For some, the length of the book and the ponderous pace of the first several chapters would make them discard it with a sigh of disinterest. I admit that at times I laboured to get through some of the particularly dense passages. Yet I persevered, and in the end, I feel rewarded. In fact, the failure of William to solve the crime in a timely fashion feels superior to the typical formula of a Christie or Conan Doyle mystery; I don't feel patronized because the detective has figured out the mystery when I could not. Rather, I enjoyed the journey for what it was: a dialogue between mentor and student, couched in a multiple-murder mystery at a monastery.
Eco explains his reasoning for writing The Name of the Rose (as well as his reasoning behind the title) in the postscript included in this edition. I liked the book; I loved the postscript. Not only did it make me appreciate parts of the book better, but I concur with many of Eco's remarks, not only as a reader, but as a writer. One part that I found particularly interesting was where he explains that he intentionally made the first one hundred pages a "penitential obstacle ... for the purpose of constructing a reader suitable for what comes afterward." This is something that many authors and readers often forget: not every story is meant for every person. People are, thankfully, infinitely diverse and different. Trying to cater to the tastes of everyone results in a very bland result. After all, reading a book is an investment. In order to deliver on that investment, the author wants to ensure that anyone still reading near the end of the book will enjoy the ending. The best way to do that is to weed out any other types of people near the beginning.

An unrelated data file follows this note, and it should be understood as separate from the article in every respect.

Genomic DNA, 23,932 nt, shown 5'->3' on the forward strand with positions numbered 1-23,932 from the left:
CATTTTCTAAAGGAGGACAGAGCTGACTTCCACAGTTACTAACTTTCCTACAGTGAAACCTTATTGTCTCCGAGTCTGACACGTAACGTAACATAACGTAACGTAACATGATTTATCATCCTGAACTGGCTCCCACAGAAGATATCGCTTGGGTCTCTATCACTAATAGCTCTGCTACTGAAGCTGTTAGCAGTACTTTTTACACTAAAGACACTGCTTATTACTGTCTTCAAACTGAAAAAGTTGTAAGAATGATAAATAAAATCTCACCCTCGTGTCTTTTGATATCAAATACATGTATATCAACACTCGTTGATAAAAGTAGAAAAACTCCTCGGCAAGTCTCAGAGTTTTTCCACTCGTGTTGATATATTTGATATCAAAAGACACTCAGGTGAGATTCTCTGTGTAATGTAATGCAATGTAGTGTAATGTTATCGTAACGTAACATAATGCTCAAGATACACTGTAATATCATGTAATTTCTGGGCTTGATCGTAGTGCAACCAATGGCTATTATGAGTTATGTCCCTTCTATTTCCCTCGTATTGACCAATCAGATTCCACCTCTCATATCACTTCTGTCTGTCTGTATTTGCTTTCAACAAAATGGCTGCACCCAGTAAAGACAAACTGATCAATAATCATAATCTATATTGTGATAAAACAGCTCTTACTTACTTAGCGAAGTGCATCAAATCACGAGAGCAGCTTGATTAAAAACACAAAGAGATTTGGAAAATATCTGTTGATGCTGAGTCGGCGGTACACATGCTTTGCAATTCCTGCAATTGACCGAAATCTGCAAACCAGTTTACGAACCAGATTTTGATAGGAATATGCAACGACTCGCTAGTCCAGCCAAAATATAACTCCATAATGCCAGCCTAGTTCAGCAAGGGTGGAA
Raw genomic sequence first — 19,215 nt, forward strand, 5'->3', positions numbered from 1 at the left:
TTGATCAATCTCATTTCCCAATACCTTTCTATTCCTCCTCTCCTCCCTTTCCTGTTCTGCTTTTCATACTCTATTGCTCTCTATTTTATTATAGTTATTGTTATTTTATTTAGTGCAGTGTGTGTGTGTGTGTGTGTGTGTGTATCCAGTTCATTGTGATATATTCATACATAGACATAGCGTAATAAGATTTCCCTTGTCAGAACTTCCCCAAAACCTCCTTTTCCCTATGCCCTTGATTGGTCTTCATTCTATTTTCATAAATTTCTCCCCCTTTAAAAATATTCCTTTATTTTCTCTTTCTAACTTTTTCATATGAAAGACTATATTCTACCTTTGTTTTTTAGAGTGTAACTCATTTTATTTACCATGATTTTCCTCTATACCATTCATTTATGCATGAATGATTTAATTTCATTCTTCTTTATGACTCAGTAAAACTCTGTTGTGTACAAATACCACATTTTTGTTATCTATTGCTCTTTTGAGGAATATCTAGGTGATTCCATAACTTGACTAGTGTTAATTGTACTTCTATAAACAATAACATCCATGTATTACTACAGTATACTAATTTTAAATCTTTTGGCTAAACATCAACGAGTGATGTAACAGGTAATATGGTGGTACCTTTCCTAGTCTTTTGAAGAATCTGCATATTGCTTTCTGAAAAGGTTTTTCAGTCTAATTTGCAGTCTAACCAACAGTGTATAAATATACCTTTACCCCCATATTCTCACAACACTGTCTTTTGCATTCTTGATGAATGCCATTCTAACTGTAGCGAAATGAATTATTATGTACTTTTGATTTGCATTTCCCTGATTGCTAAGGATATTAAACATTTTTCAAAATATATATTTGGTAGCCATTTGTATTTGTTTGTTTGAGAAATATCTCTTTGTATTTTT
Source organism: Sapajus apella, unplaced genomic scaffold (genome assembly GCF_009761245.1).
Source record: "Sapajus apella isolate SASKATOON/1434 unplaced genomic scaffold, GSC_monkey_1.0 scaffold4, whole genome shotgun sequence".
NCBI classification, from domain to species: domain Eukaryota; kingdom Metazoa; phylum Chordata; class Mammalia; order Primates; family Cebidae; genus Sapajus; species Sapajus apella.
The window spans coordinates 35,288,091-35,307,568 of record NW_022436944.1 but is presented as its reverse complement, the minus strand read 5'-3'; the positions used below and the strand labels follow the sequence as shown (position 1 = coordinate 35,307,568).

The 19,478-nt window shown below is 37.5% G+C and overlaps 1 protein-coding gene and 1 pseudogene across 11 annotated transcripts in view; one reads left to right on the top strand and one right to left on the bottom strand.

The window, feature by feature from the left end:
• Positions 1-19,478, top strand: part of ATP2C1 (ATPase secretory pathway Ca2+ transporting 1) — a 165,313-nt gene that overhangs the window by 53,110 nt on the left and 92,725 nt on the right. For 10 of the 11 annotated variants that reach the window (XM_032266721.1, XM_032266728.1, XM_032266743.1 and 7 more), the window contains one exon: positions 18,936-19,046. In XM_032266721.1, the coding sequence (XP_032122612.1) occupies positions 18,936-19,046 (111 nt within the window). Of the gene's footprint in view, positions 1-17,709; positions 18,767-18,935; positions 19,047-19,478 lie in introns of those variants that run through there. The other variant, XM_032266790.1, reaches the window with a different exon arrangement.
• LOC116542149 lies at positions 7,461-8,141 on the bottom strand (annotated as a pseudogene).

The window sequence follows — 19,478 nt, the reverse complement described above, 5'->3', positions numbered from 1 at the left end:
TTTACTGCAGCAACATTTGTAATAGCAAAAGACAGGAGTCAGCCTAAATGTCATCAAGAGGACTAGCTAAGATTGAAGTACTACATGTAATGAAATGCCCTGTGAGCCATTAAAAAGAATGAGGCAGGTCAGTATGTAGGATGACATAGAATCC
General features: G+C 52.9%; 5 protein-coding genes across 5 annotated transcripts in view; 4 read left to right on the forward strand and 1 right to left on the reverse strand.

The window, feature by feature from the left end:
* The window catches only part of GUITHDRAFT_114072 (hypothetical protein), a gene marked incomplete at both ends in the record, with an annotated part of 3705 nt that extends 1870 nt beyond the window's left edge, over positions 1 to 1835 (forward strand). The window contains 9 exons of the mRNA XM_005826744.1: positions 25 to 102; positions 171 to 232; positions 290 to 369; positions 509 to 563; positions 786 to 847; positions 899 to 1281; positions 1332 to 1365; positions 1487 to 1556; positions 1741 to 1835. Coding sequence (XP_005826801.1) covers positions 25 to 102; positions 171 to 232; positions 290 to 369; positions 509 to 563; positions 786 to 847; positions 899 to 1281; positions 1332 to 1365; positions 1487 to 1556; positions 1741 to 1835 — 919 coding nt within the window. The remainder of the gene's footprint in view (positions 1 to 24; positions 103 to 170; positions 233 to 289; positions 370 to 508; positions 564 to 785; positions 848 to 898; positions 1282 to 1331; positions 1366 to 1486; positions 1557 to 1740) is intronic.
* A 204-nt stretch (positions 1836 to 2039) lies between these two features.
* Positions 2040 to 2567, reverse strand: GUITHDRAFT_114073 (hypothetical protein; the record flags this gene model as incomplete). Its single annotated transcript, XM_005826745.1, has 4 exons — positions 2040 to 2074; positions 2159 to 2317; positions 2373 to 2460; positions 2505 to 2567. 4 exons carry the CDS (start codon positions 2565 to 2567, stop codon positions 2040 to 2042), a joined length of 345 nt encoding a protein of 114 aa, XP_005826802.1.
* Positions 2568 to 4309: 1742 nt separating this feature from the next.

It's likely that I'll re-read this book in the future--several times, perhaps--and discover even deeper levels of meaning. These won't necessarily be the same interpretations you draw from the book; they might not even be the interpretations Eco intentionally designed for the book. That's the great thing about books so laden with symbolism and detail like The Name of the Rose: readers can find what they want in the book, without the burden of having to guess at what the author intends for us to find. Because after all, reading fiction--even active, thoughtful, intellectual reading of fiction--should not be a chore. While its length and rhetorical nature make The Name of the Rose seem like a chore on a superficial level, a closer examination reveals that it is instead a very enjoyable experience, as long as one keeps an open mind.